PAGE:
It was for these teams …

2007: New York Islanders
Brendan Witt remembers sitting on the very edge of his chair in a restaurant last April. He was with his Islanders teammates and they were watching, hoping, cringing, salivating, and screaming as the Toronto-Montreal game unfolded on the television screen in front of them.
The Islanders' season was hanging in the balance. If the Canadiens beat the Maple Leafs that night, April 7, the Islanders' dramatic playoff push would end before their final regular-season game against New Jersey the following afternoon.
"It was nerve-wracking," said Witt, whose team won three in a row just to get a sniff at a postseason berth in the last weekend of the regular season. "You're hoping Toronto could do us a favor and we would be in control of our own destiny after that."

The Maple Leafs did, but for themselves, not the Islanders.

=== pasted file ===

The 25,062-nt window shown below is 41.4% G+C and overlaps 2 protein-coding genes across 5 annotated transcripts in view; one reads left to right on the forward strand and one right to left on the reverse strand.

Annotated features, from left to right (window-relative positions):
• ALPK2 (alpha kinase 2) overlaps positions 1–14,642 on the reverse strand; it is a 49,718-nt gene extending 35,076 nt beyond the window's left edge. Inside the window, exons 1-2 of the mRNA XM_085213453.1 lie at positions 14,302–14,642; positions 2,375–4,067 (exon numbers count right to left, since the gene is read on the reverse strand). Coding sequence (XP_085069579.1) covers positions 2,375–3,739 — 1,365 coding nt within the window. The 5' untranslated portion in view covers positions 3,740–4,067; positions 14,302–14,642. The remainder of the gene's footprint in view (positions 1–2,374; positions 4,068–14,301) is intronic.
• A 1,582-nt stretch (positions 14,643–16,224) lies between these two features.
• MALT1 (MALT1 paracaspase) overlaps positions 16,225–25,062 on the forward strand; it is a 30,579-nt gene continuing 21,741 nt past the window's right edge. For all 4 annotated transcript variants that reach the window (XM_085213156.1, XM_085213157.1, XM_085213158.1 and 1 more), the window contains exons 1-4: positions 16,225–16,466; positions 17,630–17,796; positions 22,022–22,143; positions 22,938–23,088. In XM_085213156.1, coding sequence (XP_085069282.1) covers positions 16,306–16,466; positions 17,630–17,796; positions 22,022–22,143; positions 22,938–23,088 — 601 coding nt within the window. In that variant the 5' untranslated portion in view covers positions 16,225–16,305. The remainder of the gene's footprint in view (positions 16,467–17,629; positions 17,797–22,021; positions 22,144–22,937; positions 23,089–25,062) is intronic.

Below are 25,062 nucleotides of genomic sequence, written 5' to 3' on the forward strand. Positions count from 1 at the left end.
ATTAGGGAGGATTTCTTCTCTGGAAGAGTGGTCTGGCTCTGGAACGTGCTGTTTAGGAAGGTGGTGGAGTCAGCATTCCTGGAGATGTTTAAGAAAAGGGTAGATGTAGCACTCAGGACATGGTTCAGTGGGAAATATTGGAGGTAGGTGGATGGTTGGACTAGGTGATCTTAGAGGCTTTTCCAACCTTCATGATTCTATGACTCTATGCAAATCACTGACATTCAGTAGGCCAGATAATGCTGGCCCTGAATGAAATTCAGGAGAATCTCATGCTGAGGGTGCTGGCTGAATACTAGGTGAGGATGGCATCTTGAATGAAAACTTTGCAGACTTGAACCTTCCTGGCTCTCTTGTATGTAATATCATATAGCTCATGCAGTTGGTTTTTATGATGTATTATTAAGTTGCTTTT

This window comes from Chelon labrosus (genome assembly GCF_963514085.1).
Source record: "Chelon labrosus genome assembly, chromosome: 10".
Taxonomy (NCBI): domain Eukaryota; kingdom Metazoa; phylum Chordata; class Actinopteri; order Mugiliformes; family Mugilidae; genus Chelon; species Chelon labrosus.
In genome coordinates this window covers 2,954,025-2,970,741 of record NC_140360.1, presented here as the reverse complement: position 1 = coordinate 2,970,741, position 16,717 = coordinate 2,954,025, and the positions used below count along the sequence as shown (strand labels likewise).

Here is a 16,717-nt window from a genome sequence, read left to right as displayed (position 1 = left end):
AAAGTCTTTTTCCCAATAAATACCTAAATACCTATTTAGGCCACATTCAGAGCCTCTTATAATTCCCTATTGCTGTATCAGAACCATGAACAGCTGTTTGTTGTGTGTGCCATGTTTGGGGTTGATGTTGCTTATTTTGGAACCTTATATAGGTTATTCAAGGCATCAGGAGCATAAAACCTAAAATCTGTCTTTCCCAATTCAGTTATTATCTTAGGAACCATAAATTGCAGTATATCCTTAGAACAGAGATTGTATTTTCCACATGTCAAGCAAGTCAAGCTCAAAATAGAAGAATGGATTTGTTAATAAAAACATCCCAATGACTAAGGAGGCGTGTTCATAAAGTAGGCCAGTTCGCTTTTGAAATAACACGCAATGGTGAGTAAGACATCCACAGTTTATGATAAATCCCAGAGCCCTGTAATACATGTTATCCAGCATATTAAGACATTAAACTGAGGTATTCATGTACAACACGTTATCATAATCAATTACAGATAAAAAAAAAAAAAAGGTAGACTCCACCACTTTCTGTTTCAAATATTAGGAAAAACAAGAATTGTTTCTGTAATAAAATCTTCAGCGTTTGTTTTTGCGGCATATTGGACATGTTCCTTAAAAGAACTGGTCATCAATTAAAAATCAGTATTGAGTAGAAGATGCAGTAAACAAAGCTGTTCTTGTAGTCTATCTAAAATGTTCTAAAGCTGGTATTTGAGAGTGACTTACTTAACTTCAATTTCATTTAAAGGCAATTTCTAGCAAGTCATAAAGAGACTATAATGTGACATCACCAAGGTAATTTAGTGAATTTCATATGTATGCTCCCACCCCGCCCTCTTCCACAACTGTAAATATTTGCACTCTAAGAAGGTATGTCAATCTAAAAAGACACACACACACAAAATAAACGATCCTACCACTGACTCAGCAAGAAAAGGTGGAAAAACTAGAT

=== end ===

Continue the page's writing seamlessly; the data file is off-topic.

By beating Montreal, 6-5, thanks to a pair of early third-period goals from Bryan McCabe and Kyle Wellwood, the Leafs kept their slim playoff hopes alive. Now, they needed help from the Devils the following afternoon.

With a New Jersey win in the Meadowlands, Toronto was headed to the playoffs. With an Islanders win, the New Yorkers were on to the postseason.

This was pulse-pounding drama. This was playoff hockey days before the curtain would go up on the Stanley Cup Playoffs. This was the singular reason why all 82 games matter.
"That's when every shift is crucial, and everything you do on the ice is under a microscope," Witt said. "You enjoy those moments because they bring you back to being a kid in a hockey tournament and trying to get into the final."
This time, Witt's team made the dance.